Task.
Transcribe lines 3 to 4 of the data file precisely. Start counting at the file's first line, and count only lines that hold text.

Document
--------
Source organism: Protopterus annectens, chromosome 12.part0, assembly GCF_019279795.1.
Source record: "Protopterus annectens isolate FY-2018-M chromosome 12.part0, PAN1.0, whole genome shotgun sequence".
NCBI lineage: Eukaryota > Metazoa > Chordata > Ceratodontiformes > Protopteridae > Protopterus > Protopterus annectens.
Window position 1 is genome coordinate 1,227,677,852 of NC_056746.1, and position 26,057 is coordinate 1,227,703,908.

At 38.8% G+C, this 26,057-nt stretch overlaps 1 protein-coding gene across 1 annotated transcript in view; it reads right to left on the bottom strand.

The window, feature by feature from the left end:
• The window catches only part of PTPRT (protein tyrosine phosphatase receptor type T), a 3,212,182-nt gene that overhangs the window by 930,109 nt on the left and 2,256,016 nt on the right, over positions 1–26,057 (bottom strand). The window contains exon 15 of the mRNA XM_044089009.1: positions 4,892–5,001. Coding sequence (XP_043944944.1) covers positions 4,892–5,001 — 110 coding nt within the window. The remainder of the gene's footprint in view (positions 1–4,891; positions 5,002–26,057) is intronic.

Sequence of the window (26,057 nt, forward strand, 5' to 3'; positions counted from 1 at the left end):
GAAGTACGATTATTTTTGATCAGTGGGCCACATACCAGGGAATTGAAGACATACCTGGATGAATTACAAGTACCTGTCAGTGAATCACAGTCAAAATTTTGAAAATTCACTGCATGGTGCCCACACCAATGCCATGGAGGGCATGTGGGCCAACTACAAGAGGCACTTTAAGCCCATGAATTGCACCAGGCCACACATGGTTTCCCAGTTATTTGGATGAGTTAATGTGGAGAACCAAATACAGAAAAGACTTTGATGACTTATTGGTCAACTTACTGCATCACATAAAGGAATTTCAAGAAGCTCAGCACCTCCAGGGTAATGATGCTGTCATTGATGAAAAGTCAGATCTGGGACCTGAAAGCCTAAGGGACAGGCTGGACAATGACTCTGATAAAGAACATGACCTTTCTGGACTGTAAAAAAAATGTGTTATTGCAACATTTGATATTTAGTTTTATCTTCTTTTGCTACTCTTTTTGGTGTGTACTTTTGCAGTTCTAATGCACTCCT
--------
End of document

NCBI lineage: Eukaryota > Metazoa > Chordata > Ceratodontiformes > Protopteridae > Protopterus > Protopterus annectens.
Window position 1 is genome coordinate 1,227,677,852 of NC_056746.1, and position 26,057 is coordinate 1,227,703,908.